Take care
your agnostic friend

PUC Professor: The Noachian Flood was just a local flood?
Re Sean’s Quote

“That’s a problem, in my book, because the author(s) of the Genesis account were so specific about what was seen. From the author’s perspective, the Earth was in fact created in just six literal days, each of which certainly seemed to have been divided by “evenings and mornings”. Now, it would be very hard to misinterpret “evenings and mornings”. Even a little child could get that much right. It just doesn’t take too much intelligence or experience to correctly report such an empirical observation.”

Dear Sean

What am I missing or not understanding here? Who made the empirical observation of the earth being created in six days divided by evenings and mornings?

Does it matter if the author of Genesis was specific if he (Moses?) is reporting after the fact? In law that is called heresay, versus direct evidence, which is usually not admitted to its unreliability.

Are you perhaps confusing testimony for empirical observation?


Recent Comments by Ken

God and Granite Cubes
@ Sean

I enjoyed your article. As I’ve stated before, I think Intelligent Design is a more modern form of Deism and do not think it is irrational. However, as science on an ongoing basis shows what matters are explainable by cause and effect, less is attributable to conscious design. The question of course is what are the limits of science in this regard? For example, will it ever be able to explain First Cause/

Below is a more fulsome quote of Professor Townes, an self acknowledged Protestant Christian. Please note what he has to say about literal creation and evolution. Do you think he is being more reasonable than you on the nature of design?

“I do believe in both a creation and a continuous effect on this universe and our lives, that God has a continuing influence – certainly his laws guide how the universe was built. But the Bible’s description of creation occurring over a week’s time is just an analogy, as I see it. The Jews couldn’t know very much at that time about the lifetime of the universe or how old it was. They were visualizing it as best they could and I think they did remarkably well, but it’s just an analogy.

Should intelligent design be taught alongside Darwinian evolution in schools as religious legislators have decided in Pennsylvania and Kansas?

I think it’s very unfortunate that this kind of discussion has come up. People are misusing the term intelligent design to think that everything is frozen by that one act of creation and that there’s no evolution, no changes. It’s totally illogical in my view. Intelligent design, as one sees it from a scientific point of view, seems to be quite real. This is a very special universe: it’s remarkable that it came out just this way. If the laws of physics weren’t just the way they are, we couldn’t be here at all. The sun couldn’t be there, the laws of gravity and nuclear laws and magnetic theory, quantum mechanics, and so on have to be just the way they are for us to be here.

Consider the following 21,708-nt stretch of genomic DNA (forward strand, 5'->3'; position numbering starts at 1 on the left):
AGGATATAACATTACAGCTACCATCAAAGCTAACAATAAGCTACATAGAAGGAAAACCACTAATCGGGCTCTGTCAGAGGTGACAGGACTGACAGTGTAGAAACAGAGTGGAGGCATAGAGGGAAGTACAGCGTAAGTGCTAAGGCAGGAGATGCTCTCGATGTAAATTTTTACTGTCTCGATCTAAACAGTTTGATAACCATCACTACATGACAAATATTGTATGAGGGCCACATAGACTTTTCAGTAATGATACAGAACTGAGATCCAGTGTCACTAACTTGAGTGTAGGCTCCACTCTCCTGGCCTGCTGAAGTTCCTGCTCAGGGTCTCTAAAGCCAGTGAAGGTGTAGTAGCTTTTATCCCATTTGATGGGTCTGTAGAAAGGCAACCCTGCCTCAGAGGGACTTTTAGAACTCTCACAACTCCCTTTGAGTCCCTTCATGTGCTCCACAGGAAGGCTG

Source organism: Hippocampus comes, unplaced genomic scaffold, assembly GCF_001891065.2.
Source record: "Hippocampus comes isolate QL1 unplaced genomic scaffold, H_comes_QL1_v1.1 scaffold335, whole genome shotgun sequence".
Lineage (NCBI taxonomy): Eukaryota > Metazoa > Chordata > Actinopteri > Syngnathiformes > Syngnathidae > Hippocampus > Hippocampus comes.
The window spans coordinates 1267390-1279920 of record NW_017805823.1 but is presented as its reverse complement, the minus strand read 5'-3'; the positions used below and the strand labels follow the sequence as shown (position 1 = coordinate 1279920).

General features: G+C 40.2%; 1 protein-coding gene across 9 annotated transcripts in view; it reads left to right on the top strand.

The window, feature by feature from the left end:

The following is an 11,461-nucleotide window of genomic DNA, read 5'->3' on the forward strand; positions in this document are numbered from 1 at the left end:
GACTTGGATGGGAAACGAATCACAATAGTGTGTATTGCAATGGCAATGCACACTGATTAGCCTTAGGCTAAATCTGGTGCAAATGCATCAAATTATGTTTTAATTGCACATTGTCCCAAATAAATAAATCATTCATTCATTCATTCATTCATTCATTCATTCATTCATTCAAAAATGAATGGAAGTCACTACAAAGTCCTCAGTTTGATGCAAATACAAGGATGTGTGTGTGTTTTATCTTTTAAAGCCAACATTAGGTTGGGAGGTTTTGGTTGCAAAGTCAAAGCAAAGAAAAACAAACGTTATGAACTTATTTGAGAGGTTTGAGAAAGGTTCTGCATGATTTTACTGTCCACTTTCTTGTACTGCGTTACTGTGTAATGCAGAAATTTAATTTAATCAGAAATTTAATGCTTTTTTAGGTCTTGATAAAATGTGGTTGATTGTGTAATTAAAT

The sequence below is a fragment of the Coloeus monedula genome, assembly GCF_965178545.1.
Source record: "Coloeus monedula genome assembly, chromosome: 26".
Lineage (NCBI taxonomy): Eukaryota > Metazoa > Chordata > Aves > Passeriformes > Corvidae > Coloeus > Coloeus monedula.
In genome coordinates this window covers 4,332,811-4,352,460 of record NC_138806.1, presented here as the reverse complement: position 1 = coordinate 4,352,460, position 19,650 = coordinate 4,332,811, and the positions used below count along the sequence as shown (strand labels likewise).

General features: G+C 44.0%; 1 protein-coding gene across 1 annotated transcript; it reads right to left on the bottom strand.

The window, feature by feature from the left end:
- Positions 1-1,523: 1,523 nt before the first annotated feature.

Charles Townes
‘Faith is necessary for the scientist even to get started, and deep faith is necessary for him to carry out his tougher tasks. Why? Because he must have confidence that there is order in the universe and that the human mind – in fact his own mind – has a good chance of understanding this order.’
-Charles Townes, writing in “The Convergence of Science and Religion,” IBM’s Think magazine, March-April 1966
Some scientists argue that “well, there’s an enormous number of universes and each one is a little different. This one just happened to turn out right.” Well, that’s a postulate, and it’s a pretty fantastic postulate – it assumes there really are an enormous number of universes and that the laws could be different for each of them. The other possibility is that ours was planned, and that’s why it has come out so specially. Now, that design could include evolution perfectly well. It’s very clear that there is evolution, and it’s important. Evolution is here, and intelligent design is here, and they’re both consistent.

They don’t have to negate each other, you’re saying. God could have created the universe, set the parameters for the laws of physics and chemistry and biology, and set the evolutionary process in motion, But that’s not what the Christian fundamentalists are arguing should be taught in Kansas.

People who want to exclude evolution on the basis of intelligent design, I guess they’re saying, “Everything is made at once and then nothing can change.” But there’s no reason the universe can’t allow for changes and plan for them, too. People who are anti-evolution are working very hard for some excuse to be against it. I think that whole argument is a stupid one. Maybe that’s a bad word to use in public, but it’s just a shame that the argument is coming up that way, because it’s very misleading. “